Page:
Dennis Hackethal’s Blog

My blog about coding, philosophy, and anything else that interests me.

Sending Emails in Production using Rails, Heroku, and MailGun

Use case: You want to receive emails whenever something specific happens on your website.

I wanted to receive an email whenever somebody commented on my blog. It’s easy to do with Rails and Heroku.

Let me walk you through what I did:

$ rails g mailer comment_mailer new_comment

This will output:

create  app/mailers/comment_mailer.rb
invoke  erb
create    app/views/comment_mailer
create    app/views/comment_mailer/new_comment.text.erb
create    app/views/comment_mailer/new_comment.html.erb
invoke  test_unit
create    test/mailers/comment_mailer_test.rb
create    test/mailers/previews/comment_mailer_preview.rb

In other words, it creates the mailer, the action, and the templates for you. Then, in my comments controller, I added:

after_action :send_notification_email, only: :create

private
def send_notification_email
  begin
    CommentMailer.with(comment: @comment).new_comment.deliver_now
  rescue Exception => e
    puts "Caught exception sending email: #{e}"
  end
end

Note three things:

  • The method assumes that the controller’s create method will assign a @comment instance variable (e.g. @comment = Comment.create(comment_params))
  • It delivers immediately using deliver_now. That way, I don’t need to set up a job-processing backend in production.
  • It wraps the delivery in a begin/rescue statement so that the user doesn’t see any issues if sending an email fails. You may be able to achieve the same outcome by setting config.action_mailer.raise_delivery_errors = false in your environment file (e.g. development.rb), but I believe that that only causes the suppression of errors upon the actual sending of your email over the wire, not if there are any errors in, say, the email template. I may be wrong about that.

My ApplicationMailer looks like this:

class ApplicationMailer < ActionMailer::Base
  default from: 'foo@example.com', to: 'bar@example.com'
  layout 'mailer'
end

Since neither from nor to ever change, we can just set them in the ApplicationMailer.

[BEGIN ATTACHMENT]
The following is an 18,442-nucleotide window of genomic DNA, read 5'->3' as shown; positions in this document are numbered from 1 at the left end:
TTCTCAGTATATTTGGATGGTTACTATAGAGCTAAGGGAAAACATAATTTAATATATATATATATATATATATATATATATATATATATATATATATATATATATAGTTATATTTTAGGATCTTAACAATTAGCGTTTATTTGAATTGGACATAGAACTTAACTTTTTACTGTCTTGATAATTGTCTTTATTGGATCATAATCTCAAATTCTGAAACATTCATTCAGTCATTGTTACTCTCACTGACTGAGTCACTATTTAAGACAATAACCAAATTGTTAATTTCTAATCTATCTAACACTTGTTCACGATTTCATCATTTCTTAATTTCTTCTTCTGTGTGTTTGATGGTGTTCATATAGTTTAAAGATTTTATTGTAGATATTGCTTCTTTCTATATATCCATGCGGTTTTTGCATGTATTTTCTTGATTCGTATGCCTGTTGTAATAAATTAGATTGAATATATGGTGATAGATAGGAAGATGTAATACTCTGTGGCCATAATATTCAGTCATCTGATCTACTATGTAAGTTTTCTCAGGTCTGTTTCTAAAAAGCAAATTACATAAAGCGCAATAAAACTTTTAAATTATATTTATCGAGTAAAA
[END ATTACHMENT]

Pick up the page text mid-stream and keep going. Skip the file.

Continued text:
My CommentMailer looks like this:

class CommentMailer < ApplicationMailer
  helper :application, :posts # optional, if you need helper methods in the mailer's views

  def new_comment
    @comment = params[:comment]

    mail subject: 'New comment on blog!'
  end
end

params come from the call to with in the comments controller. For example, CommentMailer.with(comment: @comment) sets the :comment field on the params to @comment.

Now for the mailer’s templates. They’re basically the same as regular controller views. For example, you could write something like the following in app/views/comment_mailer/new_comment.html.erb:

<h1>New comment!</h1>
<p>By: <%= @comment.author %></p>
<p><%= @comment.body %></p>

And something similar in the plain-text file at app/views/foo_mailer/new_comment.text.erb.

If you’re rendering links in these templates—e.g., using <%= link_to 'Post', @comment.post %>—you’ll need to set a host in your environment files so that Rails knows how to generate the href attribute for those links:

config.action_mailer.default_url_options = {
  host: '...' # e.g. 'localhost:3000' in development.rb or 'blog.example.com' in production.rb
}

Now we need to get all this working in production. Assuming you’re running on Heroku, add the MailGun add-on. You can do so either by going to the “Resources” tab in your app, or using the command line:

$ heroku addons:create mailgun:starter

Then, add the following to production.rb:

config.action_mailer.smtp_settings = {
  :port           => ENV['MAILGUN_SMTP_PORT'],
  :address        => ENV['MAILGUN_SMTP_SERVER'],
  :user_name      => ENV['MAILGUN_SMTP_LOGIN'],
  :password       => ENV['MAILGUN_SMTP_PASSWORD'],
  :domain         => 'blog.example.com', # or just yourapp.herokuapp.com
  :authentication => :plain # there may be more secure options available depending on your use case!
}

This codeblock is from the MailGun docs, with minor modifications. Note that you do not need to set those environment variables yourself.

If you were to try deploying this and triggering an email in production, you’d get an error message, because MailGun expects whitelisted recipient email addresses for sandbox domains. To add the recipient—in this case bar@example.com—click on the add-on in Heroku under “Resources” and you will see a column on the right with the heading “Authorized Recipients.” Add your recipient’s email address and you should be good to go.

This works because in this particular use case, the recipient’s email is static. If you need to send emails to programmatically determined recipients, I suppose you’ll somehow need to tell MailGun that you don’t need a sandbox.

If you’re running into problems, inspect your server logs by running $ heroku logs --tail and triggering an email. You should see exceptions in your logs, and if everything goes well, you’ll see a line that looks something like this:

Rendered comment_mailer/new_comment.html.erb within layouts/mailer (Duration: 0.5ms | Allocations: 265)

In development, you’ll see the whole email template rendered in your server logs.

Have any questions or feedback? Comment below (and you’ll trigger an email to me ;-)).


What people are saying

Hey Dennis, hope this email finds you well. It’s great to know that I can send you a direct email any time I want by commenting on your blog. Very interesting how a software engineer can’t figure out SSL! Although I guess you wouldn’t notice, seeing as how nobody but you reads these posts.

Connor | 4 months ago

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